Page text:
Everything You Need to Know About Osiria Roses

From watering tips to the best soil conditions, gardeners share their insight.

osiria pink and white roses in garden
Photo: Getty / Mehmet Kalkan

If you've ever seen an Osiria rose, then you already know why they're popular with gardeners and flower enthusiasts. "You can identify this rose by a clear color contrast between the exterior color of the rose petal and its interior," says master gardener and landscape designer Andrea Scharff. "It is most often found with a cherry red petal and a white reverse."

However, for as beautiful and interesting as Osiria roses are, growing them is no easy feat. "The Osiria rose can be challenging to grow," Benjamin Godfrey, garden manager at Cornerstone Sonoma, explains. "It's a slow grower that's susceptible to powdery mildew, black spot (fungus), and weak stems; but for those who are patient and take good care of it, the Osiria rose can reward them with florist-worthy large beautiful flowers that have a delightful fragrance."

Interested in growing these unique roses in your own garden? We asked Godfrey and Scharff for their advice about how to plant, care for, and prune Osiria roses for the best blooms.

Plant in full sun.

Since Osiria roses are a relatively short and slow-growing plant, Godfrey says it's best to plant them in an area that receives full sun; you'll also want to choose a spot that is protected from strong winds and pelting rain. "It will also do okay in partial shade, but having more sun will equate to more growth, thicker stems, and more big, beautiful flowers," he explains.

Ensure good soil drainage.

When it comes time to plant your Osiria rose, Godfrey suggests digging a hole in your garden that is one-third to twice as wide, and equally deep, as the container you're removing it from. "Before planting, it's best to slightly mound the soil so it drains well," he says. "Make sure not to plant your Osiria in a low spot, because without good drainage, it is susceptible to root rot." He also recommends planting it so that the trunk is level with the soil around the hole. "If you bury the trunk it will be susceptible to fungal infection," he adds.

Water when the top two or three inches of soil feels dry.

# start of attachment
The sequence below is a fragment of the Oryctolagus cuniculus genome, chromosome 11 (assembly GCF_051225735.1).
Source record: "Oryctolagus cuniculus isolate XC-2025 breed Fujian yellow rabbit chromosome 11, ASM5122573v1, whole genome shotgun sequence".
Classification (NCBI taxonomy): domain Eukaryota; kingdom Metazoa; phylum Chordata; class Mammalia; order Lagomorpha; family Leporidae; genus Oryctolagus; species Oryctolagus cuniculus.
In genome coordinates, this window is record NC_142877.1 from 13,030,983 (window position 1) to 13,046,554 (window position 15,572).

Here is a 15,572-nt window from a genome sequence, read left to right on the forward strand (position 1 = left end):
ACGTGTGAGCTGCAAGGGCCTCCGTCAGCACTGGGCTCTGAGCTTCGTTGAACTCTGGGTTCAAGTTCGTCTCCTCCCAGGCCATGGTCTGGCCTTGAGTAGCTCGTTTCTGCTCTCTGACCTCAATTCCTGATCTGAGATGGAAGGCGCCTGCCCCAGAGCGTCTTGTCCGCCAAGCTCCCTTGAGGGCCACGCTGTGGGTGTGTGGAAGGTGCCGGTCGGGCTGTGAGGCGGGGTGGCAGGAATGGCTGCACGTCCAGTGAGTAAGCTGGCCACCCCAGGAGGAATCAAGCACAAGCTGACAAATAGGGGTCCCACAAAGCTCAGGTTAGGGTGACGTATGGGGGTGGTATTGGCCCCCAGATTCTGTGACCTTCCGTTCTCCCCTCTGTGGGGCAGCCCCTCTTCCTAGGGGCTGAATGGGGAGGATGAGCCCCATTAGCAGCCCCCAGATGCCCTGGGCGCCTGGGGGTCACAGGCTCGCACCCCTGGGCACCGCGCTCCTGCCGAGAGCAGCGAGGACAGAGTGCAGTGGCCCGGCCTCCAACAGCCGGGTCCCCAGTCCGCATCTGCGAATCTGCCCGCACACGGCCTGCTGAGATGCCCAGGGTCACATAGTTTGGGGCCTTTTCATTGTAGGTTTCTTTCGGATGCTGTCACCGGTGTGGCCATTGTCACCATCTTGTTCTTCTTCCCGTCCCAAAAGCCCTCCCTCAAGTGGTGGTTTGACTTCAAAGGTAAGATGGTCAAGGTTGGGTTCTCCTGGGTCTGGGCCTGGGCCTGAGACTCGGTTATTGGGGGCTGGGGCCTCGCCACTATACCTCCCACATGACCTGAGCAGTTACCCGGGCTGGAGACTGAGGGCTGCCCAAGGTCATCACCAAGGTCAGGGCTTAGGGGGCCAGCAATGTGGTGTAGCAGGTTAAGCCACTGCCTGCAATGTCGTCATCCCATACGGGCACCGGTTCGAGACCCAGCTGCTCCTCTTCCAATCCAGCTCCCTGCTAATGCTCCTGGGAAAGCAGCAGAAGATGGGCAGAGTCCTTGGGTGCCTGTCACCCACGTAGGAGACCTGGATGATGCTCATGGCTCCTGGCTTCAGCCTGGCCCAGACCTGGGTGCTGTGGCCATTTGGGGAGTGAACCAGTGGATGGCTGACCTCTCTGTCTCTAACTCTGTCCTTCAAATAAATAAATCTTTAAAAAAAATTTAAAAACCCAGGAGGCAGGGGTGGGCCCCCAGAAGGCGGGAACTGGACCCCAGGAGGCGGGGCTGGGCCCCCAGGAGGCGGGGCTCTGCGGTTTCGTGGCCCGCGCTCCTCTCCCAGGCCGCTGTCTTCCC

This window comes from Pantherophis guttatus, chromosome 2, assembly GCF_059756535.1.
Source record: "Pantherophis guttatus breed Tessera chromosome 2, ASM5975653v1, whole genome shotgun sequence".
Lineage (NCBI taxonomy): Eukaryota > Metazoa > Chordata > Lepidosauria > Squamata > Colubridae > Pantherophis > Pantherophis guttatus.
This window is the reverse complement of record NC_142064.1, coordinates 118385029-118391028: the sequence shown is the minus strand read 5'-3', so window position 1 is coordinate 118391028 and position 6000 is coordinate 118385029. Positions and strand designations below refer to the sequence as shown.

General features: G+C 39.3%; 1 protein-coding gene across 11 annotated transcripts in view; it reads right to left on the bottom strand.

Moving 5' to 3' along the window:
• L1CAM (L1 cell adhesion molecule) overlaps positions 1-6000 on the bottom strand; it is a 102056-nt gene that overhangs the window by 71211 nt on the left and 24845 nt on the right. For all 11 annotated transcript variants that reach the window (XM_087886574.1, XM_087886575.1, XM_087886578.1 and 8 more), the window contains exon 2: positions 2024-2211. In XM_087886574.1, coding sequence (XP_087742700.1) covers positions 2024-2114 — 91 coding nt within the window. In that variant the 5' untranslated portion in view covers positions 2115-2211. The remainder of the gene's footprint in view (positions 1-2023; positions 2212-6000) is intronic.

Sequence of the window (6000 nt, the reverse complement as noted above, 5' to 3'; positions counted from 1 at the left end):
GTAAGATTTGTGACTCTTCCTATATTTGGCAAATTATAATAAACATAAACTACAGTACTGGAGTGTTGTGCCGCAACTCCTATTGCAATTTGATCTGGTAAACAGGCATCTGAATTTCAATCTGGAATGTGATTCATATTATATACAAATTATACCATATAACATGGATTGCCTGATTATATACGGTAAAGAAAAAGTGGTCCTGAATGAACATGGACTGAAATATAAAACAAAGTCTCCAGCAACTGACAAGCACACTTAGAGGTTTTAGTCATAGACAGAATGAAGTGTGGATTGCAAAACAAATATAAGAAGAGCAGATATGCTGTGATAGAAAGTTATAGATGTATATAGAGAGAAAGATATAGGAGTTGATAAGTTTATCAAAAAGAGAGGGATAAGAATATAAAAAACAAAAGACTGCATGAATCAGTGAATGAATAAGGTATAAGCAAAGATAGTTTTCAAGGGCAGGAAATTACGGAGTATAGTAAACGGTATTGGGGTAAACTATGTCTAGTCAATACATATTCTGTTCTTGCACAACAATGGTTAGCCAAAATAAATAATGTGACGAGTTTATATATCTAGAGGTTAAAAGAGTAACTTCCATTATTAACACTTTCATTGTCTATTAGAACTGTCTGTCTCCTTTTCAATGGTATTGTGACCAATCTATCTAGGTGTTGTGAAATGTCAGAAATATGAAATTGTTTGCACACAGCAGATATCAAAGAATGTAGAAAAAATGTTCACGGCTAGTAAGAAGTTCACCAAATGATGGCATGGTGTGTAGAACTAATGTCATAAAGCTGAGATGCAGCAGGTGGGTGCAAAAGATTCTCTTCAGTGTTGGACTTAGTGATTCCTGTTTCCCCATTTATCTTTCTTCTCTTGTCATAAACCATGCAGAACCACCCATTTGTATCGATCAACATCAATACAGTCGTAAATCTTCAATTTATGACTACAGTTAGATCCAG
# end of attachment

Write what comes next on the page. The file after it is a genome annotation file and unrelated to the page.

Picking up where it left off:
As a rule of thumb, Scharff says if you live in a location with extremely hot temperatures, you should water your Osiria roses every day. "However, on a standard summer day with decent heat, you will need to water every two or three days, and in warm dry weather, you will only need to water about once a week." To ensure you Osirias get thoroughly watered, Godfrey suggests waiting until the top two or three inches of soil is dry between watering.

Fertilize in the early spring and summer.

To encourage vigorous growth and abundant blooms, Scharff says Osiria roses should be fertilized two or three times a year. "Fertilizer applications can be made in early spring, immediately after pruning, during the first bloom period, and in mid to late July—but not after July 31," she says. "In early spring, raking a one-inch layer of well-composted steer manure (or a 2-1-2.4 fertilizer) into the soil around established roses provides the nutrients they need to develop foliage and flowers."

Prune about half an inch above a leaf with five petals.

When pruning or deadheading Osiria roses, Godfrey recommends cutting back one-fourth to half an inch above a leaf that has five petals. "The stem should be at least the width of a pencil so that the new growth will be able to support the weight of a flower," he explains. "Cutting the stem at an angle prevents any water from pooling on the end of the stem, reducing the risk of infection. Choose a five-petal leaf that is facing outward. Cutting above an inward facing leaf results in a cane that crosses other branches and grows into the center of the bush."

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